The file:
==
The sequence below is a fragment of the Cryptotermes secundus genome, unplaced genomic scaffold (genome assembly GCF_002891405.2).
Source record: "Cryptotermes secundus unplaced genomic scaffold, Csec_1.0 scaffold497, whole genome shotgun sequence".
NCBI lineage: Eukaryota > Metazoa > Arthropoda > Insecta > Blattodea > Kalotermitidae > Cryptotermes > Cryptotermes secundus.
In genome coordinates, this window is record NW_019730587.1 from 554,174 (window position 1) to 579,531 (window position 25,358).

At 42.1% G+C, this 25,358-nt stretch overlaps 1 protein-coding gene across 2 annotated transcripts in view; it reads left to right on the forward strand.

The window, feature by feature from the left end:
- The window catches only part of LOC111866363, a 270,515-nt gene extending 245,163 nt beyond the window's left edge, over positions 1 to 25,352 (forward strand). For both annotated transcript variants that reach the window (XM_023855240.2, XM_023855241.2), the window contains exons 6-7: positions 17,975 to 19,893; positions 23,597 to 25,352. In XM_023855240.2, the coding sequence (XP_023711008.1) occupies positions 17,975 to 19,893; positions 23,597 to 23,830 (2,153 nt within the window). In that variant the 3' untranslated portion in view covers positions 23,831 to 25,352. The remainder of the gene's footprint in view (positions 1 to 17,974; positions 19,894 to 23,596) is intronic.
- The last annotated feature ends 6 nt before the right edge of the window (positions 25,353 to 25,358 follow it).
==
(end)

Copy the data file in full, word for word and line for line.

The sequence below is a fragment of the Cryptotermes secundus genome, unplaced genomic scaffold (genome assembly GCF_002891405.2).
Source record: "Cryptotermes secundus unplaced genomic scaffold, Csec_1.0 scaffold497, whole genome shotgun sequence".
NCBI lineage: Eukaryota > Metazoa > Arthropoda > Insecta > Blattodea > Kalotermitidae > Cryptotermes > Cryptotermes secundus.
In genome coordinates, this window is record NW_019730587.1 from 554,174 (window position 1) to 579,531 (window position 25,358).

At 42.1% G+C, this 25,358-nt stretch overlaps 1 protein-coding gene across 2 annotated transcripts in view; it reads left to right on the forward strand.

The window, feature by feature from the left end:
- The window catches only part of LOC111866363, a 270,515-nt gene extending 245,163 nt beyond the window's left edge, over positions 1 to 25,352 (forward strand). For both annotated transcript variants that reach the window (XM_023855240.2, XM_023855241.2), the window contains exons 6-7: positions 17,975 to 19,893; positions 23,597 to 25,352. In XM_023855240.2, the coding sequence (XP_023711008.1) occupies positions 17,975 to 19,893; positions 23,597 to 23,830 (2,153 nt within the window). In that variant the 3' untranslated portion in view covers positions 23,831 to 25,352. The remainder of the gene's footprint in view (positions 1 to 17,974; positions 19,894 to 23,596) is intronic.
- The last annotated feature ends 6 nt before the right edge of the window (positions 25,353 to 25,358 follow it).